A $1 billion grant to a Chicago-based company to provide a free Gst training was withdrawn from the payroll tax roll Tuesday, after the company’s board and chief executive decided to abandon the plan, according to documents released by Gst.
The company’s stock closed at $1,200.03 Tuesday.
Gst, a global information services company with offices in Chicago and Mexico City, applied for the $1-billion grant from the Illinois Department of Revenue in February to pay for a pilot program that would give employees free training to teach basic computer skills to employees.
It was meant to help the company ramp up its digital-first hiring, hiring, and retention efforts.
But Gst said in April it decided to stop providing training, and that its board had decided that it would no longer fund the program.
In May, Gst’s board told board members that the company would no long be offering training to employees, according the documents.
But the company said in the documents that Gst had decided to discontinue the training program and would instead pay for the training itself through the Illinois payroll tax exemption.
The documents released Tuesday showed that Gis decision to abandon training was prompted by the board’s finding that Gs “current operational plan and guidance to employees is not sufficient and would be ineffective in providing the employee training.”
Gst is also asking for an additional $500 million in state funding for its workforce training program, which the company also hopes to build into a full-time job training program.
The $1B grant was intended to supplement the state’s payroll tax break of $2,000 per employee.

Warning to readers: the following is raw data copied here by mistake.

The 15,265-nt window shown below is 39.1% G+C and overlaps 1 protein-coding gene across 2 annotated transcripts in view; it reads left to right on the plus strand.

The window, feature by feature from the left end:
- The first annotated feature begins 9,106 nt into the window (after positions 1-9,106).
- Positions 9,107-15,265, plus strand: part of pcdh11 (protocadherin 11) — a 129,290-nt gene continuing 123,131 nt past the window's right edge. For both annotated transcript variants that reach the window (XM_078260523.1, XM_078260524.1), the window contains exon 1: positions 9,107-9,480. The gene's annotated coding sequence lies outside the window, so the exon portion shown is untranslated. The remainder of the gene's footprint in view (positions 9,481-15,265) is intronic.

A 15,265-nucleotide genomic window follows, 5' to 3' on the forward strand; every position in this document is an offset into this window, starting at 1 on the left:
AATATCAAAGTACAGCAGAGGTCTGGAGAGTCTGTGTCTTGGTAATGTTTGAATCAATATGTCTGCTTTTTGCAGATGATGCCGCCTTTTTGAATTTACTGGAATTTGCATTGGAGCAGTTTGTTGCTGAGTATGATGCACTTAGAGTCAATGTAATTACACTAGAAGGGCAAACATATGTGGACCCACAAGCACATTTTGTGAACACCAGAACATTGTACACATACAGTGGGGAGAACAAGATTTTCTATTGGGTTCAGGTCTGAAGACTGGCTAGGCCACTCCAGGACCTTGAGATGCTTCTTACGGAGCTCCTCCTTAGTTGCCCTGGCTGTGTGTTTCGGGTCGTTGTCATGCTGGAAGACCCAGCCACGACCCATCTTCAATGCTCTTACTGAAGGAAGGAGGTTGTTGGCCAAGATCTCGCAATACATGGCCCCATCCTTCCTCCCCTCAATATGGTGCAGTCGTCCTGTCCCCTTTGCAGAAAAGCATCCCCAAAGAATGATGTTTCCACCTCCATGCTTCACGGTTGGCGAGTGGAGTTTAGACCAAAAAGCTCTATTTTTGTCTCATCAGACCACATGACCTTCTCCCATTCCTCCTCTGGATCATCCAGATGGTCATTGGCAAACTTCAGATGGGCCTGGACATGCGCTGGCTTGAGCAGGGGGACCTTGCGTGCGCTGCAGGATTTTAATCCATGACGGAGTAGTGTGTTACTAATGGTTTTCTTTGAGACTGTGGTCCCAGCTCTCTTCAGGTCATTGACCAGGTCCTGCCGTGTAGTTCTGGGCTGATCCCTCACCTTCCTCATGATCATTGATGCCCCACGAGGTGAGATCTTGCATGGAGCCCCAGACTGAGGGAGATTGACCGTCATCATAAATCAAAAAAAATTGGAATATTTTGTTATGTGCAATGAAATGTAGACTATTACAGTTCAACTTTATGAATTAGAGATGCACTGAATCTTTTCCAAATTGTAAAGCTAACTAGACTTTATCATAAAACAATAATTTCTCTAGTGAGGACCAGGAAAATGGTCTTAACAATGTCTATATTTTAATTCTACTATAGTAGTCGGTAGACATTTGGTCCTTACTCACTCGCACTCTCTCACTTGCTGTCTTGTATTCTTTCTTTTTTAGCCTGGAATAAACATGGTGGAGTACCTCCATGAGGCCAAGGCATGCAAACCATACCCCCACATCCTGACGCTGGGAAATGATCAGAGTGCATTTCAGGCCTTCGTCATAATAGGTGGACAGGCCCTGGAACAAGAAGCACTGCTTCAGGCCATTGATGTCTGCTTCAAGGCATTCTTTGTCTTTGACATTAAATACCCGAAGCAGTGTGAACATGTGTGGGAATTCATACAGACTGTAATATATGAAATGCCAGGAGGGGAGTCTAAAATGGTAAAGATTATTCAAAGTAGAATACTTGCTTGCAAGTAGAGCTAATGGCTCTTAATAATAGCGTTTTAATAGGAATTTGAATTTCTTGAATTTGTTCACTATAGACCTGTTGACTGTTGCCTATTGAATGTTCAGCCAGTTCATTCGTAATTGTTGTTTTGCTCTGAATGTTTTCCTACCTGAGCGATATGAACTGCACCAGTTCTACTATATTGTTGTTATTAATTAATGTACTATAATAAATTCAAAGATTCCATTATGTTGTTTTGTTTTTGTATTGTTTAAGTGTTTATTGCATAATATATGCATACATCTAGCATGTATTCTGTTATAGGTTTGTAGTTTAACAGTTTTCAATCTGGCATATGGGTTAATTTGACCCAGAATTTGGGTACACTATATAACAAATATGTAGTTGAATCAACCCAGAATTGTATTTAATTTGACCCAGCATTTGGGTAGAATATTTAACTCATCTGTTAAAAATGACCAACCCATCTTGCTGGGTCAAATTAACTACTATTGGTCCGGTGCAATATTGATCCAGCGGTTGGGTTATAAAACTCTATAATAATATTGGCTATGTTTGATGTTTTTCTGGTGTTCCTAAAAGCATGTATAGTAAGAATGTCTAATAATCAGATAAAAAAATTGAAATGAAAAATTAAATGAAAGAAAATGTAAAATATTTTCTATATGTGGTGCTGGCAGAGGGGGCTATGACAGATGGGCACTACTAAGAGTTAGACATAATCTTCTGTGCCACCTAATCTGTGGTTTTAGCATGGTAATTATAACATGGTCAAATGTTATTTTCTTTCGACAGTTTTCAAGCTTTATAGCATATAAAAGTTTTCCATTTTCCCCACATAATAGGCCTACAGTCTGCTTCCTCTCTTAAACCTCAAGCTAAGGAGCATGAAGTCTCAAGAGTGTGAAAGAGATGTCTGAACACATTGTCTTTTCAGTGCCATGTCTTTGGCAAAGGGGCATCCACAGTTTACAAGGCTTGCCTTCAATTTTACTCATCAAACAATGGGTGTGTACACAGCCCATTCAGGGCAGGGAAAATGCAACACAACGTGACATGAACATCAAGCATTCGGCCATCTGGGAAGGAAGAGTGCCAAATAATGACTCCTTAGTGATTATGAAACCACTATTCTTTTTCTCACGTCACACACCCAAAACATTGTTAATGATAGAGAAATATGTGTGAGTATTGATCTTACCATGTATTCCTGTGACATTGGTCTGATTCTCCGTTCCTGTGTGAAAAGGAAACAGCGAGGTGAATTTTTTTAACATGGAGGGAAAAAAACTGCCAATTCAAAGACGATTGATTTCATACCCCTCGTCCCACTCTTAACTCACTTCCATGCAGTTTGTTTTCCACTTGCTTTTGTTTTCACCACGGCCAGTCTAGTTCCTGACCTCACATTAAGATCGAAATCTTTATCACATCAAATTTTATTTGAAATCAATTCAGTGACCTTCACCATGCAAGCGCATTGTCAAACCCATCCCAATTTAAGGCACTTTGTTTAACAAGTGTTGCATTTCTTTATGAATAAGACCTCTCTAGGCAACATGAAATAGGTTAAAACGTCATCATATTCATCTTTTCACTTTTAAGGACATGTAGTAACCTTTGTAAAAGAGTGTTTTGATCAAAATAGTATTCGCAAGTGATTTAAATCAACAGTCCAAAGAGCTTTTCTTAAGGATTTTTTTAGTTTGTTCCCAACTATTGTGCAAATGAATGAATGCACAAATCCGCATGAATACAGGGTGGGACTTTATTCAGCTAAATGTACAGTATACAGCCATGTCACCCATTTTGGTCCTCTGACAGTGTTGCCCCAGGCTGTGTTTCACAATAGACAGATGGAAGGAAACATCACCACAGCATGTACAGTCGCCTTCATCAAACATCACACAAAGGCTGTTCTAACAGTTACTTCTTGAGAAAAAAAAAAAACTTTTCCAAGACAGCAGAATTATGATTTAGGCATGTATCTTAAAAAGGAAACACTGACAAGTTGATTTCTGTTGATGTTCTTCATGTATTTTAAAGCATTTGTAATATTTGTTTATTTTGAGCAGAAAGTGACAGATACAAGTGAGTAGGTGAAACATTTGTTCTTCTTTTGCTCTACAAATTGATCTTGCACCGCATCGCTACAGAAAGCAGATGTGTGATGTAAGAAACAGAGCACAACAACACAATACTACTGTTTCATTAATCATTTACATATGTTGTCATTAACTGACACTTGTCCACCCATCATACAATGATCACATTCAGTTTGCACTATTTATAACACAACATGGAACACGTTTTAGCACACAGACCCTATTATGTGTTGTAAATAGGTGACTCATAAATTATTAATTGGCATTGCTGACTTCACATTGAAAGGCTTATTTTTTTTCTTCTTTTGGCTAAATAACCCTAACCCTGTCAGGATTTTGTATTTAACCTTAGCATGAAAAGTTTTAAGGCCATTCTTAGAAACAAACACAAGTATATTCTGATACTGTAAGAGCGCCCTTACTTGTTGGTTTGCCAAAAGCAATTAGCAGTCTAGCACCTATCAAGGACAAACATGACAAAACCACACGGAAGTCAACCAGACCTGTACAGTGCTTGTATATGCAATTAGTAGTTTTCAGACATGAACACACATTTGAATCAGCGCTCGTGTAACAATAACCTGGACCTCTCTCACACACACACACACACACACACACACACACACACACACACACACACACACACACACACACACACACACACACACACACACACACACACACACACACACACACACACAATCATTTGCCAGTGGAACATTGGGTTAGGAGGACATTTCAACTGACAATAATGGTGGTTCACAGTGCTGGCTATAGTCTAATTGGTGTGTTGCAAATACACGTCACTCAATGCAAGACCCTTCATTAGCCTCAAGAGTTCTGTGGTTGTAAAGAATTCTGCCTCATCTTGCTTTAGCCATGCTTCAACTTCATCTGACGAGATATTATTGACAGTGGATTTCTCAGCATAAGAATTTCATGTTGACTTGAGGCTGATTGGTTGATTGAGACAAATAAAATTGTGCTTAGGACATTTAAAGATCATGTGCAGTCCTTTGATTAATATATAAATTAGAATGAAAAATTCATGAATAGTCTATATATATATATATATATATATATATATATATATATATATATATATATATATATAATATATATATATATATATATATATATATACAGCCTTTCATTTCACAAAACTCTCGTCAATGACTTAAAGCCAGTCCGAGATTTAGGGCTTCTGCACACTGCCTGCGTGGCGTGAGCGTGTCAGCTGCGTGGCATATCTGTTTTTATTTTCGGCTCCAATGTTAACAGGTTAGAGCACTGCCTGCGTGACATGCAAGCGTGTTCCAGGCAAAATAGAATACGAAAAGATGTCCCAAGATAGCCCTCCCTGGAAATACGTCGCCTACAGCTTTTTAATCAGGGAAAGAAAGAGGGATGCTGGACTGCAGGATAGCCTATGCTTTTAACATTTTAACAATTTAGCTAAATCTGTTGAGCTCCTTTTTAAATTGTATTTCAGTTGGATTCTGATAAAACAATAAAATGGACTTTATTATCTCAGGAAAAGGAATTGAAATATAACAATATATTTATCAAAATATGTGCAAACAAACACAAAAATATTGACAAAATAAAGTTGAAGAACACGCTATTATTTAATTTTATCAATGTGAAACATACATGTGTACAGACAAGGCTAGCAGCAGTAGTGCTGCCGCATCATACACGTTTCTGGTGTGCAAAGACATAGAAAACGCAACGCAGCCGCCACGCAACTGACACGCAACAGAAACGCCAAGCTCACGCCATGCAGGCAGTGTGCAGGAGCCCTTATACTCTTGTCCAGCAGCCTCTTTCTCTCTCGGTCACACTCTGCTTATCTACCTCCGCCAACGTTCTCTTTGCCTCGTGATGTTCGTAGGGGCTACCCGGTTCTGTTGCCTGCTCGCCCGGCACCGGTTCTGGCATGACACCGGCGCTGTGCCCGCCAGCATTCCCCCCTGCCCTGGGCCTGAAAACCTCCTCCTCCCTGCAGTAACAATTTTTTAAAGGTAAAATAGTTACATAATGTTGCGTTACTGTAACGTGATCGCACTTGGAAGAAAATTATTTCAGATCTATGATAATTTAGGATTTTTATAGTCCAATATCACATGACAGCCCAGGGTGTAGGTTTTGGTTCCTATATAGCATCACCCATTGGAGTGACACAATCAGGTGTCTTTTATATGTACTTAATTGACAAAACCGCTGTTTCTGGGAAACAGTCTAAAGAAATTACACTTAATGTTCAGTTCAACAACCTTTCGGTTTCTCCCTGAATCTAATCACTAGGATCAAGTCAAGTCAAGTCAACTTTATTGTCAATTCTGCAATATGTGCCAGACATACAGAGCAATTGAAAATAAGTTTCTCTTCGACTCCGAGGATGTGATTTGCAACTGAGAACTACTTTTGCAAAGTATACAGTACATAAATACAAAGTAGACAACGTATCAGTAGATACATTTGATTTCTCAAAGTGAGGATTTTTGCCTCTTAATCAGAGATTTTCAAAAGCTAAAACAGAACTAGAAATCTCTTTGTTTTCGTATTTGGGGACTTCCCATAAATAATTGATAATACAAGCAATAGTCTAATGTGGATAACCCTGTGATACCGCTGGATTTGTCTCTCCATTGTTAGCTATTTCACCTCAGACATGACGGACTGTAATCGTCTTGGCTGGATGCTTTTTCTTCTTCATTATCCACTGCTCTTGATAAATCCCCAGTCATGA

The money was supposed to go to the training and job-training programs in the state, Gs board said in a letter to Gst employees.
The board also noted that GSt had not provided the training or training materials needed to run the training programs.
In its letter to employees Tuesday, Gis said it was “extremely disappointed” that Gstal was no longer able to deliver on its goal of training and retraining workers, saying the company had decided it would instead use the tax-exempt exemption money to pay the salaries of employees.
Gstal said it has been working on a free training program since April.
The company is not providing any additional information on how many people have received training, the letter said.
The decision to stop training and the cancellation of the grant came as Gst grappled with a widening audit by the state auditing arm, which is examining the companys finances and how it manages its money.
In a letter sent Tuesday, the Illinois Board of Trade, which oversees Gstal, asked the state to investigate the company for possible violations of the state constitution.
The audit is the latest in a series of financial troubles for the company.
In October, Gstal said that it had lost $100 million in 2016, with an additional loss of $70 million due in March of this year.
The financial problems have caused the company to cut nearly 1,000 jobs, most of them in Chicago, as well as to shut down some of its offices in Mexico City and Chicago.
The board of Gstal did not immediately respond to requests for comment Tuesday.
In an interview with The Associated Press last week, Gsted’s chief executive, John R. McPhee, said the company was “absolutely” focused on meeting the audit’s deadline, and was in the process of making changes.
The audit is set to begin in late May, he said.